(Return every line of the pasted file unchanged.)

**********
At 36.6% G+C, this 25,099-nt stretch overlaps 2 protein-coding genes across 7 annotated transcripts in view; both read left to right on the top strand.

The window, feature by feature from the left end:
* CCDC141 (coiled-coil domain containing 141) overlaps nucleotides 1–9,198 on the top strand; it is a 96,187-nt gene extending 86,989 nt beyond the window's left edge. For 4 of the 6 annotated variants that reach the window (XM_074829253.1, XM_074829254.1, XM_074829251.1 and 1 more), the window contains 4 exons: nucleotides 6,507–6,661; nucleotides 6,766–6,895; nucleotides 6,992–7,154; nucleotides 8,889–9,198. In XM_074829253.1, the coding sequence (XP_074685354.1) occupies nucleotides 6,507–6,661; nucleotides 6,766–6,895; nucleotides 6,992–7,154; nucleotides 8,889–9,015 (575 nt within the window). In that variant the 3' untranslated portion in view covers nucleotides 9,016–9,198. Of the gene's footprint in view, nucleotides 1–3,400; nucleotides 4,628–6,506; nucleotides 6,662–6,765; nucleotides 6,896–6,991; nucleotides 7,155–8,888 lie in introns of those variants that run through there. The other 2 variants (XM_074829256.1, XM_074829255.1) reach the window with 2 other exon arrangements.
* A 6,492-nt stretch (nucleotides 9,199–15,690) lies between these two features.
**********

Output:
At 36.6% G+C, this 25,099-nt stretch overlaps 2 protein-coding genes across 7 annotated transcripts in view; both read left to right on the top strand.

The window, feature by feature from the left end:
* CCDC141 (coiled-coil domain containing 141) overlaps nucleotides 1–9,198 on the top strand; it is a 96,187-nt gene extending 86,989 nt beyond the window's left edge. For 4 of the 6 annotated variants that reach the window (XM_074829253.1, XM_074829254.1, XM_074829251.1 and 1 more), the window contains 4 exons: nucleotides 6,507–6,661; nucleotides 6,766–6,895; nucleotides 6,992–7,154; nucleotides 8,889–9,198. In XM_074829253.1, the coding sequence (XP_074685354.1) occupies nucleotides 6,507–6,661; nucleotides 6,766–6,895; nucleotides 6,992–7,154; nucleotides 8,889–9,015 (575 nt within the window). In that variant the 3' untranslated portion in view covers nucleotides 9,016–9,198. Of the gene's footprint in view, nucleotides 1–3,400; nucleotides 4,628–6,506; nucleotides 6,662–6,765; nucleotides 6,896–6,991; nucleotides 7,155–8,888 lie in introns of those variants that run through there. The other 2 variants (XM_074829256.1, XM_074829255.1) reach the window with 2 other exon arrangements.
* A 6,492-nt stretch (nucleotides 9,199–15,690) lies between these two features.